The (in)famous Shanghai scam

(Last Updated On: 14/03/2017)
Before I left to China I was fortunate enough to stumble upon some informations about the (in)famous tea ceremony scam in Shanghai. The scenario was more or less the same: non-Chinese tourists were approached by young Chinese students who asked them to take a picture, then wanted to practcice some English (but almost always they spoke it perfectly anyway) and after few minutes of conversation students came up with the offer of going together to the traditional Chinese tea ceremony that they were about to attend anyway. Most of the people went for it as it seemed like a perfect opportunity to sample the Chinese culture with some local new met friends. Everything seemed innocent enough up to that point. The bill that came after the ceremony usually was horrendous, hundreds if not thousands of yuan for just few sips of teas. And there was almost no way to get out of that without paying.


Well aware of that I set off to explore Shanghai. I must say I was kind of hoping I will be aimed for the scam. I was excited like before opening the presents on Christmas, I so wanted to see how this procedure goes! And so when I was walking down the Bund, taking way too many pictures of the famous skyline when I was approached by the Chinese couple who asked me to take a picture of them. Sure, why not to help them, after all the scenery was perfect for picture. They were in the late 20s/early 30s I guess and they looked pretty poorely, also their English wasn’t so perfect. What just didn’t really click in that image was that they had a brand new iphone… But at this point I haven’t really notticed the show had already started! After I took the said picture and wanted to go away they asked me where I’m from, the innocent question I’ve heard so many times before in China. After the typical conversation: “I’m from Poland” – “Oh yes, Amsterdam is a very beautiful city” – “Well, it is but last time I checked Warsaw was the capital city of my country” they told me a bit about themselves, how they came to visit Shanghai from the north of China as they wanted to escape the cold weather. I was walking slowly when they tried to keep the conversation going and they had a pretty hard time trying to stop me and make me interested in what they have to say. The “let’s be friends” part was super quick in comparison to what I’ve read online and after around 5 minutes I’ve heard the magic sentence “We’re heading to the traditional tea ceremony, maybe you’d like to join us?”. I almost squeak with joy! Surely I didn’t want to go to any ceremony but I when the magic words came from them I wanted to check how long they would deal with me and how convincing they would get. I asked all the details about the ceremony, what it’s about, what kind of tea is there to try, where exactly it takes place – they didn’t want to give me specific directions but just pointed “over there”. I think that was the moment when they’ve realized I’m making fun of them as they said they are in hurry as the ceremony is about to start soon so if I’m not really interested they’d better go. We said good byes wishing each other a nice stay in Shanghai but, surprise surprise, they’ve headed to a completely opposite direction to the one they showed me before! This very encounter made my day and I was really happy I could realize so quickly what this all is about, especially that it wasn’t the typical scenario I’ve known about.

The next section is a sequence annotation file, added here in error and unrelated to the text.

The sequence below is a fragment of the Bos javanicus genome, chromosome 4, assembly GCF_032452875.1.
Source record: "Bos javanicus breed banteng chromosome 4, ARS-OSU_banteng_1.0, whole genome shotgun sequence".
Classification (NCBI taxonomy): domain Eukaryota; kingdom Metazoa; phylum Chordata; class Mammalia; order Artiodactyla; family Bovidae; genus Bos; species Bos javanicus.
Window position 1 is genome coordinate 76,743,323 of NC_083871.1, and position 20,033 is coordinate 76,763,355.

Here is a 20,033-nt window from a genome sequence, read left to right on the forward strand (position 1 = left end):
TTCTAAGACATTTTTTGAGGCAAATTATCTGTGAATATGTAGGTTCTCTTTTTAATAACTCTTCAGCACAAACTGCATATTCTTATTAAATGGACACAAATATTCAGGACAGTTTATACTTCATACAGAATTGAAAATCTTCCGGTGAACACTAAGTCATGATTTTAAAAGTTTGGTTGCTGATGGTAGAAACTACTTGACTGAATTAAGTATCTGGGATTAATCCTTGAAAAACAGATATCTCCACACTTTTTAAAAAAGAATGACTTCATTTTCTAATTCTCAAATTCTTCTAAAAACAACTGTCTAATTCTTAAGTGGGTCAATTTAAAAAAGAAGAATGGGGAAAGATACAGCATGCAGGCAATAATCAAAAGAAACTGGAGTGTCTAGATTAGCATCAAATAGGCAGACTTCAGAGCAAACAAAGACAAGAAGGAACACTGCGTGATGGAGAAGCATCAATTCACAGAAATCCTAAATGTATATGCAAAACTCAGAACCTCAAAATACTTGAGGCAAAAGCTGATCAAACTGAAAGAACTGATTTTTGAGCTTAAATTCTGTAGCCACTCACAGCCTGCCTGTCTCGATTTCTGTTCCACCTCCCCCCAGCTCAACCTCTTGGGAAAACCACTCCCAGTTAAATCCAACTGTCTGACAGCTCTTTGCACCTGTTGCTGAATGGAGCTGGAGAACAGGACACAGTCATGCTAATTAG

Here are my new “friends”, wandering around Bund and looking for new victim that would go with them for the tea ceremony, I took this picture just a moment before they chose me to be the lucky one!

On the next day I was asked again to take the picture. This time there were two young students who were “catching” people just outside the exit of Yunan Gardens metro stations – one of the busies tourists areas in Shanghai. The area wasn’t very special so the request sounded pretty odd but of course I took the picture. I don’t know if they have to say exactly the same beginning to everyone of what but even if I had my camera in my backpack they still asked me if I want to have picture taken too (the couple on the previous day asked me for that as well). Surely they asked me where I’m from and said something about Amsterdam. I guess there must have been something in my eyes that showed that I know what’s going on as they didn’t bother with continuing the conversation and said good byes. But I said on the nearby bench, read a little bit about the gardens in the guidebook and sure enough few minutes later these girls asked another tourist to take the picture of them… the end is pretty obvious here, isn’t it?


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It’s sad that these days it’s impossible to trust local people when travelling, that in poorer countries any Western person is seen through the money. I’m sure such tea ceremonies or any other possible scam attractions all over the world are worth a visit but only when we’re treated fair. But still, as I was well aware of the Shanghai scam these two situations gave me so much fun, without them I guess my stay there wouldn’t be complete. So everyone who goes to visit Shanghai – be aware of the invitation to traditional tea ceremonies!

Were you ever a victim of any scam when travelling? 

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